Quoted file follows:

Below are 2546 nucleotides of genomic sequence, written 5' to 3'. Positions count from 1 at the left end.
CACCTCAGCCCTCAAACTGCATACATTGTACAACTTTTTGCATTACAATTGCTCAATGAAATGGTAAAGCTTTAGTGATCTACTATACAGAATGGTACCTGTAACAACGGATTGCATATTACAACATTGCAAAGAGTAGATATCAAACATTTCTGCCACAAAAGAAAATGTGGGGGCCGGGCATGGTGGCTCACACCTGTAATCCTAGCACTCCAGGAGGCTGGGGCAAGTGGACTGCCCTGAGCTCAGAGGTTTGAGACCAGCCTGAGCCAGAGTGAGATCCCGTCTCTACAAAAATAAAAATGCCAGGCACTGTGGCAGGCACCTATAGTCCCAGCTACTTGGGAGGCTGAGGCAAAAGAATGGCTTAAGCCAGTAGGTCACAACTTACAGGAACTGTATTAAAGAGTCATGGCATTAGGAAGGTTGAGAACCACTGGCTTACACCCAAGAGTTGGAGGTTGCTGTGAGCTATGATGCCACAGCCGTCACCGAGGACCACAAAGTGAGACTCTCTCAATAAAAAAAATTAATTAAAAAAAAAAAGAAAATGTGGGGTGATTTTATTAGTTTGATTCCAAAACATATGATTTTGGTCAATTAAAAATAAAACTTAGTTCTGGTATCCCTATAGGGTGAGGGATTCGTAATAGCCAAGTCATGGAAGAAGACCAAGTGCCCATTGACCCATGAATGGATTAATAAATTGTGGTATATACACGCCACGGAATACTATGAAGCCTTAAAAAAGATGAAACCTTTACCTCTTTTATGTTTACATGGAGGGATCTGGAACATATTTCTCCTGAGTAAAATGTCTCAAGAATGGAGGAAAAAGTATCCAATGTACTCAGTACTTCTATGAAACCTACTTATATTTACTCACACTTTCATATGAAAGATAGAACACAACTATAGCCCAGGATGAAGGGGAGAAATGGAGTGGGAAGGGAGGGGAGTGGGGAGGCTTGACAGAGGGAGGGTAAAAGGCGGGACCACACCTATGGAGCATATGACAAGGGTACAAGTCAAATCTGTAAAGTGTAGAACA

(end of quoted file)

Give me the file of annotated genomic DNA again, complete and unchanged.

Below are 2546 nucleotides of genomic sequence, written 5' to 3'. Positions count from 1 at the left end.
CACCTCAGCCCTCAAACTGCATACATTGTACAACTTTTTGCATTACAATTGCTCAATGAAATGGTAAAGCTTTAGTGATCTACTATACAGAATGGTACCTGTAACAACGGATTGCATATTACAACATTGCAAAGAGTAGATATCAAACATTTCTGCCACAAAAGAAAATGTGGGGGCCGGGCATGGTGGCTCACACCTGTAATCCTAGCACTCCAGGAGGCTGGGGCAAGTGGACTGCCCTGAGCTCAGAGGTTTGAGACCAGCCTGAGCCAGAGTGAGATCCCGTCTCTACAAAAATAAAAATGCCAGGCACTGTGGCAGGCACCTATAGTCCCAGCTACTTGGGAGGCTGAGGCAAAAGAATGGCTTAAGCCAGTAGGTCACAACTTACAGGAACTGTATTAAAGAGTCATGGCATTAGGAAGGTTGAGAACCACTGGCTTACACCCAAGAGTTGGAGGTTGCTGTGAGCTATGATGCCACAGCCGTCACCGAGGACCACAAAGTGAGACTCTCTCAATAAAAAAAATTAATTAAAAAAAAAAAGAAAATGTGGGGTGATTTTATTAGTTTGATTCCAAAACATATGATTTTGGTCAATTAAAAATAAAACTTAGTTCTGGTATCCCTATAGGGTGAGGGATTCGTAATAGCCAAGTCATGGAAGAAGACCAAGTGCCCATTGACCCATGAATGGATTAATAAATTGTGGTATATACACGCCACGGAATACTATGAAGCCTTAAAAAAGATGAAACCTTTACCTCTTTTATGTTTACATGGAGGGATCTGGAACATATTTCTCCTGAGTAAAATGTCTCAAGAATGGAGGAAAAAGTATCCAATGTACTCAGTACTTCTATGAAACCTACTTATATTTACTCACACTTTCATATGAAAGATAGAACACAACTATAGCCCAGGATGAAGGGGAGAAATGGAGTGGGAAGGGAGGGGAGTGGGGAGGCTTGACAGAGGGAGGGTAAAAGGCGGGACCACACCTATGGAGCATATGACAAGGGTACAAGTCAAATCTGTAAAGTGTAGAACA